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Tip of the week: Tactical Thinking Between Points

Tip of the week: Tactical Thinking Between Points

(By Larry Hodges)
Tip of the week: Tactical Thinking Between Points

Everyone has their own tactical thinking ritual . . . or doesn’t have one. If you don’t, you should.

What is a tactical thinking ritual? It’s when you habitually think tactically about the next point. Different players have different rituals, but most are similar. Here are mine. Note that tactical thinking during a match should be kept simple. There are zillions of possible tactics, but your job is to find a few that work in the given match.

  • When I have two serves coming up. This is probably where you should do the most tactical thinking, since you have complete control over what serves you will use. Before I come to the table I’m thinking about both serves. My main thinking is whether I want to serve both short, both long, one of each, or whether I want to throw in a “trick” serve, such as fast no-spin to the middle, or a fast down-the-line. I have to decide if I want to serve to increase the probability I’ll get a specific receive – such as a long push to loop, a topspin receive I can loop aggressively against, or a ball I can smash or loop kill. I also have to decide the placement of the serves, and the order. For example, if I decide the receiver is ready for my deep serves and I choose to serve both short, I might go for a very heavy backspin serve to the middle (to take away the extreme angles on the return), where I might be anticipating a push return I can loop, followed by a no-spin serve, where I’m hoping the receiver will push it like the previous backspin serve, and so pop it up or return it with less backspin. I might serve the second one to the same spot as I want the serve to look as much as possible like the previous one so the receiver will push it the same, thereby popping it up.
  • When I have one serve coming up. Here is where I evaluate my previous plan based on what happened on the first serve. For example, using the example above, suppose the receiver backhand banana flipped my heavy backspin serve. I now have to make a judgment – should I serve short no-spin, hoping he misreads it, and risking another backhand attack? Or perhaps I should instead serve it short to the forehand? Or, since he’s reaching over the table to attack with his backhand, perhaps a big, breaking sidespin serve deep to his backhand? Suppose the receiver pushed my heavy backspin serve into the net. Then maybe following up with a no-spin serve might not work, since he’s already aiming a bit down? Or suppose he quick-pushed my backspin serve really wide, deep, and aggressively, so I had a difficult ball to attack, and think he might be able to do that as well to my no-spin serve? Then I might consider serving sidespin-topspin to get into a different type of rally.
  • When I’m receiving. Here you can’t have a firm plan since you don’t know what serve you will get. However, you should always have at least two possible receives off any serve (preferably more), and before each receive, should decide which ones you should favor off the serves you expect to see. (But don’t over-think this or you might freeze up.) For example, against a short backspin serve to the middle, I can push long or short, or flip, and I can do these to all parts of the table. Before the receive, I will decide if I’m going to be aggressive or not, and which side I should receive to. But these have to be flexible decisions. I may decide to push long to the backhand, but if the server looks like he’s setting up for that shot, leaving his wide forehand open, I might change at the last second and quick-push there. Or the serve might pop up or be easy to read, in which case I might switch to an attack. If my opponent is consistently serving long to my backhand, I might decide in advance whether I’m going to receive backhand or do a step-around and forehand loop. (Note that you should also take into consideration what happened in the previous points when deciding what receive to use. For example, if you keep pushing long and the server keeps looping successfully, it’s time to rethink your receive.)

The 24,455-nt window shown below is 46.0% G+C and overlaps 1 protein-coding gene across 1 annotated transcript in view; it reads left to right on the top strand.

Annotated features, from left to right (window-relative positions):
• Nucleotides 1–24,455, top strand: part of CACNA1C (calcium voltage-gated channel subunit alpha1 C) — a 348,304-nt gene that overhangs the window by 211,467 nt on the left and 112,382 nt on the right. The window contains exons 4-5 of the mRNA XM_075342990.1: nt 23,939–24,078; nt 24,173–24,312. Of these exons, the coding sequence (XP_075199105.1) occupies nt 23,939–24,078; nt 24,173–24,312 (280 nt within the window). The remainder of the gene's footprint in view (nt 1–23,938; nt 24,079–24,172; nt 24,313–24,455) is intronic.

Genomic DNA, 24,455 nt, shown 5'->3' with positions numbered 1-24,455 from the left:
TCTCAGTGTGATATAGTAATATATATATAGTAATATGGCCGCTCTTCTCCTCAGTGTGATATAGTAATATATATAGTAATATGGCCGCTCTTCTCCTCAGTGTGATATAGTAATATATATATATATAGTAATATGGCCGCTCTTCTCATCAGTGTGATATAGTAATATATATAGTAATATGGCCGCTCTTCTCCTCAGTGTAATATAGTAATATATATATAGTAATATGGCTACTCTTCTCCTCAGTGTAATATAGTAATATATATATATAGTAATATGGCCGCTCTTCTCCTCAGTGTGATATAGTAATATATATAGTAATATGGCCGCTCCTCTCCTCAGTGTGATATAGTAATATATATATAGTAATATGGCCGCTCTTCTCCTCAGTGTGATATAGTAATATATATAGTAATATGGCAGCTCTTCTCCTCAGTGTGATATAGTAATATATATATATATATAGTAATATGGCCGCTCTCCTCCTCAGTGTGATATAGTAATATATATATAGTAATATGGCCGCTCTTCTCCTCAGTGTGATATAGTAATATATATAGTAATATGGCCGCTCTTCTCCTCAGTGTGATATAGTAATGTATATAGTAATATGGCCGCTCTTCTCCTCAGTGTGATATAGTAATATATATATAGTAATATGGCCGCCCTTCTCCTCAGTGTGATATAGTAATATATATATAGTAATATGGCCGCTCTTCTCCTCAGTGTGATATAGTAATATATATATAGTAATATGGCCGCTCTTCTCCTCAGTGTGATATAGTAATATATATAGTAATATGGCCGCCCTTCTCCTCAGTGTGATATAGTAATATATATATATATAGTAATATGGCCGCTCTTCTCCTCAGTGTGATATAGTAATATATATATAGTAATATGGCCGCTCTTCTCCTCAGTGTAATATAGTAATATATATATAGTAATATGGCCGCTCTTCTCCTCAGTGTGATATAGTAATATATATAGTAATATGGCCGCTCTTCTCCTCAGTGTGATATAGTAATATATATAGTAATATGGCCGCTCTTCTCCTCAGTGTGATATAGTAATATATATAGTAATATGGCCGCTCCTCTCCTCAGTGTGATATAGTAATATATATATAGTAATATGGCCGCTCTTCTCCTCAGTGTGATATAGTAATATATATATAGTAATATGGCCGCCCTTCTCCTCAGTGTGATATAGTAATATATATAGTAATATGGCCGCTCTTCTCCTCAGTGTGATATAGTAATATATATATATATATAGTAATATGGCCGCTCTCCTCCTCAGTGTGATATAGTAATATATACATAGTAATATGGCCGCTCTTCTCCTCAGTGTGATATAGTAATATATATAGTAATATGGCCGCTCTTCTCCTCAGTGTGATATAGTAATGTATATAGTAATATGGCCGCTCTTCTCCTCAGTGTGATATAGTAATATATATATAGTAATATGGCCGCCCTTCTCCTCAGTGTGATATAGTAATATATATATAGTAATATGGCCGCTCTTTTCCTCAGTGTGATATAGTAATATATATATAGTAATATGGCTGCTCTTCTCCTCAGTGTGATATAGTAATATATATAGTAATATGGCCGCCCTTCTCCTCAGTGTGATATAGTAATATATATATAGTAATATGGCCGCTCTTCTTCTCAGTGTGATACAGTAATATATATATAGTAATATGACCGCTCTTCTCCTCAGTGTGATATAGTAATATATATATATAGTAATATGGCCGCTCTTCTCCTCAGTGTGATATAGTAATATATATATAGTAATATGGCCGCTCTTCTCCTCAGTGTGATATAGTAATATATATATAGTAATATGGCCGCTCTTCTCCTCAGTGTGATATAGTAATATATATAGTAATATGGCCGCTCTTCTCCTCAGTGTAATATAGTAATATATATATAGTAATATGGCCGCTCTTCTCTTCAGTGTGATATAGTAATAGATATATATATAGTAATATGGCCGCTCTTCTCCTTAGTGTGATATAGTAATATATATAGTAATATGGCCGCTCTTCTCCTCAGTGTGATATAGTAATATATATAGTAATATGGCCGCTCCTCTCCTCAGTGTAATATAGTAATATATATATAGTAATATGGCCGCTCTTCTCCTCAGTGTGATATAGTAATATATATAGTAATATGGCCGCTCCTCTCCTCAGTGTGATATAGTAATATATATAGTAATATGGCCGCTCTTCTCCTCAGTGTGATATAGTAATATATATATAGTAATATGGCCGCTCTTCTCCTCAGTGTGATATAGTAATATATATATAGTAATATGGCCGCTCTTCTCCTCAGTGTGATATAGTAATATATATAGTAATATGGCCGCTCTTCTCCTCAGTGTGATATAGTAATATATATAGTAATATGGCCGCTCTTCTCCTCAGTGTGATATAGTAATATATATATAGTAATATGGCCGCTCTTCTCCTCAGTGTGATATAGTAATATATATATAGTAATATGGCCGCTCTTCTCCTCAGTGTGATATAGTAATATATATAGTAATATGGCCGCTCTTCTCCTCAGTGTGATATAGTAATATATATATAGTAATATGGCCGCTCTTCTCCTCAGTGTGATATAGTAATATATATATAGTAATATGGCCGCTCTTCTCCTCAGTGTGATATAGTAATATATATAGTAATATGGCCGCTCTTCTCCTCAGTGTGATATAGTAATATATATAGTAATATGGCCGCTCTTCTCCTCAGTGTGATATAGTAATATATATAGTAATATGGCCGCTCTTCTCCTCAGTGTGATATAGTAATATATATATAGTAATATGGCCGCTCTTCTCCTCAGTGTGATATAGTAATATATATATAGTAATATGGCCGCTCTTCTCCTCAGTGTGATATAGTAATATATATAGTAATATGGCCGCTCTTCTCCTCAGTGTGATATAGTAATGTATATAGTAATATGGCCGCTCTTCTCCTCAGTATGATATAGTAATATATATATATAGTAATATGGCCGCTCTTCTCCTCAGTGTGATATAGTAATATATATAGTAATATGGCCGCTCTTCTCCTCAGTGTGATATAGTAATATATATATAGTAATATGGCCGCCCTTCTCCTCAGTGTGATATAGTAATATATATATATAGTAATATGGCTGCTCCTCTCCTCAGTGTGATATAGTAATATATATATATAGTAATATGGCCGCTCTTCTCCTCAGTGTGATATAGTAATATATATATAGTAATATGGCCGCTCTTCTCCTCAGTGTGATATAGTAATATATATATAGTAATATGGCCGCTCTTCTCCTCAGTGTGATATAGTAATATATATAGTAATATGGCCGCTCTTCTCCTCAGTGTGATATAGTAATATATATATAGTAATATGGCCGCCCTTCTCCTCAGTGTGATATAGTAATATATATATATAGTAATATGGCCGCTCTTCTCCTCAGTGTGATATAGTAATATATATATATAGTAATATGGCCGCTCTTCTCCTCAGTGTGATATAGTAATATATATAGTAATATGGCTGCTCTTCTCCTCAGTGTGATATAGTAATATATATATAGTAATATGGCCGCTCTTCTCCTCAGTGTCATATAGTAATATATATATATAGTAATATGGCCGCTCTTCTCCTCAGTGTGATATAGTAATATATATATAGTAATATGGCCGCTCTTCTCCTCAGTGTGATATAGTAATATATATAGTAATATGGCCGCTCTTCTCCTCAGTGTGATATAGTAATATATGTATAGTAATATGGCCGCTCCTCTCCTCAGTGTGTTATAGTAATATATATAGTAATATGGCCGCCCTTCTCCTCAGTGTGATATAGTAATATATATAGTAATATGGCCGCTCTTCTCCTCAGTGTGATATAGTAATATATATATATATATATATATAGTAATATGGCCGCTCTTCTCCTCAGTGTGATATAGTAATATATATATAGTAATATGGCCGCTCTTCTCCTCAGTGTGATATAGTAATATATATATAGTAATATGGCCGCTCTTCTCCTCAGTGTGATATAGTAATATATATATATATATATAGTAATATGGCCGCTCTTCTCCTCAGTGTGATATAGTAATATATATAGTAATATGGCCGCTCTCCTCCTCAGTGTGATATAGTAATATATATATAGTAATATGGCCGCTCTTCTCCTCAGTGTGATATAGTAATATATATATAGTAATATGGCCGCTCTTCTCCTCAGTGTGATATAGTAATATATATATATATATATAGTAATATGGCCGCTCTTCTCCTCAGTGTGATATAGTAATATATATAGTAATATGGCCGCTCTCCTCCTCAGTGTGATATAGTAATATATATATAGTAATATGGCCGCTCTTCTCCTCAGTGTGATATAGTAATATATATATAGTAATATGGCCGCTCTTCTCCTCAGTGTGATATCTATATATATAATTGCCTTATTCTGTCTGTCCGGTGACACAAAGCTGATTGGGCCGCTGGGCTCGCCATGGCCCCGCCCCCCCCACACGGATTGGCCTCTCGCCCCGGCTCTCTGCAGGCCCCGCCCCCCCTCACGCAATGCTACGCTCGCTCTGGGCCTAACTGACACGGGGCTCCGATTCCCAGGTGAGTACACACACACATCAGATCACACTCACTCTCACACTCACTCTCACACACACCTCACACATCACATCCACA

• When I’m serving at in a deuce game. Now’s the time to think over what worked and didn’t work up to this point, especially recently. There should be 2-3 serving options that are the obvious ones to choose from – if you don’t immediately know which ones you should be choosing from, you need to make it a habit to think about these things more as by this time you should have a very good idea what worked and what didn’t. My first thought is always whether I should go for a “trick” serve to catch the receiver off guard, or a pure third-ball serve. It all depends on the opponent and his history that match, as well as my own confidence level in my own shots. If I’m playing really well, why risk, say, a tricky deep serve that might get looped, taking my own shots out of play? In most cases, think what serve will set you up to do what you do best, usually some sort of attack. But if there’s a serve that’s been giving the receiver fits, use it, even if the receiver has a good idea it’s coming. You don’t want to lose a match and have the opponent say, “Thank God you didn’t use that serve I was having fits with!”

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